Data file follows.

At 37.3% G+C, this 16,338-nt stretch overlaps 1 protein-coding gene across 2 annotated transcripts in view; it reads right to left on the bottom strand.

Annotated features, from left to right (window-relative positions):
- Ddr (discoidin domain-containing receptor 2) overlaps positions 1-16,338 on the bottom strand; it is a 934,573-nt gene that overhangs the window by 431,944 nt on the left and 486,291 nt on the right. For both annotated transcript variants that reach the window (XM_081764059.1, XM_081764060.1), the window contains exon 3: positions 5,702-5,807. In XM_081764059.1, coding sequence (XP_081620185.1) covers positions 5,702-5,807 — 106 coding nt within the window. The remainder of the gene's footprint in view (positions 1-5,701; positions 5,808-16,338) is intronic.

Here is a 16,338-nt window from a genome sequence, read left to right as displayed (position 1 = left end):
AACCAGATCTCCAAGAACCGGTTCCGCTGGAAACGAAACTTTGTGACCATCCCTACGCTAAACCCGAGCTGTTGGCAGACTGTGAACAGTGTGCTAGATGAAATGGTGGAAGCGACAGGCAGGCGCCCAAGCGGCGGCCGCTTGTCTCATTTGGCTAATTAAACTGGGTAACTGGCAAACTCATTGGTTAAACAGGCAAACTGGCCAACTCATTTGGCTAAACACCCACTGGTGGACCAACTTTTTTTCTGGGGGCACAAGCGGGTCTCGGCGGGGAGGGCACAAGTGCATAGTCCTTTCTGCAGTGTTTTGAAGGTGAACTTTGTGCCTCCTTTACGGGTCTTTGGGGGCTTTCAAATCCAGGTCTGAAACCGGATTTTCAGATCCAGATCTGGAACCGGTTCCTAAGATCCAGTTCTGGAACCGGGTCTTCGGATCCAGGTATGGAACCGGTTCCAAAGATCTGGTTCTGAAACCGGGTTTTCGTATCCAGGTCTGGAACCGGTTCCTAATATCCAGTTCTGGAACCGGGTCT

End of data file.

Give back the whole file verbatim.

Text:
At 37.3% G+C, this 16,338-nt stretch overlaps 1 protein-coding gene across 2 annotated transcripts in view; it reads right to left on the bottom strand.

Annotated features, from left to right (window-relative positions):
- Ddr (discoidin domain-containing receptor 2) overlaps positions 1-16,338 on the bottom strand; it is a 934,573-nt gene that overhangs the window by 431,944 nt on the left and 486,291 nt on the right. For both annotated transcript variants that reach the window (XM_081764059.1, XM_081764060.1), the window contains exon 3: positions 5,702-5,807. In XM_081764059.1, coding sequence (XP_081620185.1) covers positions 5,702-5,807 — 106 coding nt within the window. The remainder of the gene's footprint in view (positions 1-5,701; positions 5,808-16,338) is intronic.

Here is a 16,338-nt window from a genome sequence, read left to right as displayed (position 1 = left end):
AACCAGATCTCCAAGAACCGGTTCCGCTGGAAACGAAACTTTGTGACCATCCCTACGCTAAACCCGAGCTGTTGGCAGACTGTGAACAGTGTGCTAGATGAAATGGTGGAAGCGACAGGCAGGCGCCCAAGCGGCGGCCGCTTGTCTCATTTGGCTAATTAAACTGGGTAACTGGCAAACTCATTGGTTAAACAGGCAAACTGGCCAACTCATTTGGCTAAACACCCACTGGTGGACCAACTTTTTTTCTGGGGGCACAAGCGGGTCTCGGCGGGGAGGGCACAAGTGCATAGTCCTTTCTGCAGTGTTTTGAAGGTGAACTTTGTGCCTCCTTTACGGGTCTTTGGGGGCTTTCAAATCCAGGTCTGAAACCGGATTTTCAGATCCAGATCTGGAACCGGTTCCTAAGATCCAGTTCTGGAACCGGGTCTTCGGATCCAGGTATGGAACCGGTTCCAAAGATCTGGTTCTGAAACCGGGTTTTCGTATCCAGGTCTGGAACCGGTTCCTAATATCCAGTTCTGGAACCGGGTCT